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Reform Scotland News: 4 July 2011

All newspaper references refer to Scottish editions. Where there is a link to a newspaper’s website, the relevant page reference is highlighted and underlined.

 

In addition to the newspaper stories outlined below, further news coverage can be found online at BBC News Scotland, STV News and Sky News.

 

Politics

Free personal care: Free personal care for the elderly is reportedly under threat as unaffordable. The Scottish Government vowed to defend its flagship policy, launched in 2002 by the Scottish Executive. Costs have doubled since its inception to over £370 million a year and a spokesperson for the Convention of Scottish Local Authorities warned that charges were inevitable and means testing a likelihood. The Scottish Government’s budget will fall this year by £1.3 billion; it already faces a £40 million shortfall in the care budget. (The Scotsman page 1)

 

David Manion comments that ending free personal care would be a false economy (Scotsman Page 5)

 

Referendum spending: Spending is likely to be capped at £750,000 for each of the ‘Yes’ and ‘No’ campiagns in the upcoming referendum on independence. (Herald page 2)

 

Benefits reform: Leaked letters have suggested that UK Government plans to cap total benefits payments at £500 a week per family could leave thousands of Scots homeless, with numbers rising to 40,000 across the UK.  SNP spokesperson for work and pensions Dr Eilidh Whiteford called for a U-turn on government policy. (The Scotsman page 2)

 

Inverclyde by-election: Former Liberal Democrat cabinet minister Ross Finnie has branded the party’s result in the Inverclyde by-election ‘humiliating’. Labour held the seat on Friday with 15,118 votes, with the SNP coming in second on 9,280. However, the Lib Dem vote reduced dramatically, from 5,007 last year to just 627 putting them fourth behind the Conservatives. (Sunday Herald page 2)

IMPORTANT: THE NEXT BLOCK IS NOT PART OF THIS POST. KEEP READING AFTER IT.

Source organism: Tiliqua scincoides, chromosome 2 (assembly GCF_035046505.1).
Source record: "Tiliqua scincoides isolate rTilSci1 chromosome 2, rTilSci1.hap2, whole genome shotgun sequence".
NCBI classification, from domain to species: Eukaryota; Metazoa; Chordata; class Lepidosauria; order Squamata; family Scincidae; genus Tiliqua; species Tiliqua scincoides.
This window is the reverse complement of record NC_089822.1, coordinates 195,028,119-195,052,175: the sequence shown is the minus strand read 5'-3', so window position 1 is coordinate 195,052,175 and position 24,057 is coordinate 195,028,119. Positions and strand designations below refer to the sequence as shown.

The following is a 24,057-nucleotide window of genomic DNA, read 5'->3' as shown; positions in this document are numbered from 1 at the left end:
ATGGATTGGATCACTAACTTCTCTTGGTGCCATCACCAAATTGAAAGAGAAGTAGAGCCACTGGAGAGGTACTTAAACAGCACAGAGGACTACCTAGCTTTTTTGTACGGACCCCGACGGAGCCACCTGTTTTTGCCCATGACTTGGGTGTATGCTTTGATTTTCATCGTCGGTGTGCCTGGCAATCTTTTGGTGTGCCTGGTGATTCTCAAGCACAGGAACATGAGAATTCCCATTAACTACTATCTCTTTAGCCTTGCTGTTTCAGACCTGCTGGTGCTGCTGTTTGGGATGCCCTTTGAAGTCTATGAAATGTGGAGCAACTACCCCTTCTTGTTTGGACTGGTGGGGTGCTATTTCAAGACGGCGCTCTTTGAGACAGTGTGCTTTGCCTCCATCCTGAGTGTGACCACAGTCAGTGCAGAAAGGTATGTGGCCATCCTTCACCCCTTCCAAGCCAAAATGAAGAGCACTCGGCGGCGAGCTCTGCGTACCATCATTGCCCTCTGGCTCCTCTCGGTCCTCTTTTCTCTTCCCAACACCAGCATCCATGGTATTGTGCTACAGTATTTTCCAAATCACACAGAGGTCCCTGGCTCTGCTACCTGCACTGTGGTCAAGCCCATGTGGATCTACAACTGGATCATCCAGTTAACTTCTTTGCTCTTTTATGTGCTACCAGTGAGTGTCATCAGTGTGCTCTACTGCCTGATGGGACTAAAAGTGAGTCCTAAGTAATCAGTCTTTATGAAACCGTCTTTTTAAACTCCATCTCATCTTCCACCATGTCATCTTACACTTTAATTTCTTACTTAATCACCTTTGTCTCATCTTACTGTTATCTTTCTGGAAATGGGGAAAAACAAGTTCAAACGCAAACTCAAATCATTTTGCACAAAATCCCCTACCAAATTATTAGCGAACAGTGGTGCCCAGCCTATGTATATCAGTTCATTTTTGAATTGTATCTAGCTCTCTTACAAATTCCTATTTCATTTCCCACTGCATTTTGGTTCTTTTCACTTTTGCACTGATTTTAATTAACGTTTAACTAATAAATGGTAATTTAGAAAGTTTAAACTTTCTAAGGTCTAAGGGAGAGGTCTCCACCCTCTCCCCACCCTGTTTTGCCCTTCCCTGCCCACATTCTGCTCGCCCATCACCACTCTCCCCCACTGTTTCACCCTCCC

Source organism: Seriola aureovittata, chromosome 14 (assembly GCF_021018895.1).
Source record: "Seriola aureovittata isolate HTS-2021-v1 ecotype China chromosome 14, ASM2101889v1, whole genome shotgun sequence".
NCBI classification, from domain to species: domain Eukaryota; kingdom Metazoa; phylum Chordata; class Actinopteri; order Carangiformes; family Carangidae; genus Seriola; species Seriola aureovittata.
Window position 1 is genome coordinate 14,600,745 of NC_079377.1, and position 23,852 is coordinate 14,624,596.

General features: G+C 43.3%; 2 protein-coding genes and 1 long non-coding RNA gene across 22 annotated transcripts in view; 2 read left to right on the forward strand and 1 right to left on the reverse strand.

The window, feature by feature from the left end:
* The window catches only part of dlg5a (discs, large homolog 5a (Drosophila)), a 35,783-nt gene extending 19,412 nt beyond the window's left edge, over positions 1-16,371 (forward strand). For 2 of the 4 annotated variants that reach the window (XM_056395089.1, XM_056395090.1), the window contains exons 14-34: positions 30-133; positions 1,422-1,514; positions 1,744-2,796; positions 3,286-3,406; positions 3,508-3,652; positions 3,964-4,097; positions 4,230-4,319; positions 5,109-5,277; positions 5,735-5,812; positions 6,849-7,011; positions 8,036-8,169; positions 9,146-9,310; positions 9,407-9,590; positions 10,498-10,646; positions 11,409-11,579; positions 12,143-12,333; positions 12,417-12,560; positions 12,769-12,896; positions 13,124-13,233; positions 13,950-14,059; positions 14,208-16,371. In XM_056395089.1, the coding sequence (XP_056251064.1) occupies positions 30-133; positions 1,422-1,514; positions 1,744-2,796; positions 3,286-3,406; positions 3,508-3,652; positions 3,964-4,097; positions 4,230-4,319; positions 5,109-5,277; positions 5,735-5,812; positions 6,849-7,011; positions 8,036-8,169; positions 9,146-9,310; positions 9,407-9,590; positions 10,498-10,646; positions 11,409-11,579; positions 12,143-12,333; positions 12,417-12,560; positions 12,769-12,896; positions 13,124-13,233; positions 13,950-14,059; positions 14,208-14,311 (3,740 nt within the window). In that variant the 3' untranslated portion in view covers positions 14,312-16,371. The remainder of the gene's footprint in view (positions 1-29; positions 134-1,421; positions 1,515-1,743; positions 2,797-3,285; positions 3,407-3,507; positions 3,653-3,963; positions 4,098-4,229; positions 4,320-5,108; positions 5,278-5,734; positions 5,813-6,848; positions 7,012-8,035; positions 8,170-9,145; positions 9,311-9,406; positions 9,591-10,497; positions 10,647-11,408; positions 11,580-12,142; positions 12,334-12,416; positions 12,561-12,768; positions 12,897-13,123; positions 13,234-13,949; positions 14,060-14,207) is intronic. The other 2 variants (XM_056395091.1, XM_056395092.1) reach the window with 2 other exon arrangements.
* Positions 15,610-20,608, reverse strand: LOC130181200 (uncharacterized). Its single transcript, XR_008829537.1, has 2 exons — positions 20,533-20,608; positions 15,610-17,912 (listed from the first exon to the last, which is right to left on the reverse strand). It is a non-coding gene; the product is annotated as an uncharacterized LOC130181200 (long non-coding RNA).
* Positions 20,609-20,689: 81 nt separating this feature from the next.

Scottish Conservatives: Ruth Davidson, a former BBC reporter and openly gay MSP, who was elected as a Glasgow list MSP just eight weeks ago, is reportedly being urged to stand as leader of the Scottish Conservatives by senior figures at both Westminster and Holyrood. The 32 year old is understood to have the backing of current leader Annabel Goldie and allies of the Prime Minister. (Sunday Herald page 2)

 

Scottish Labour: Scottish Labour is set to distance itself from the UK party by creating a beefed-up leadership team north of the Border as part of its fight back against the SNP, following their defeat in the May election. A review panel concluded there was “a strong case” from activists and members to hand more authority to its Scottish operation to show policies are “made in Scotland, for Scotland.” A majority of grassroots members believe there should be a dedicated Scottish leader of the party, the review has learned, to map out a distinctive agenda. While no decisions have yet been made, a new leader along those lines would not necessarily be an MSP, opening the door for a Westminster figure to take overall charge of Labour’s fortunes north of the Border. (Scotland on Sunday page 1, Eddie Barnes page 11)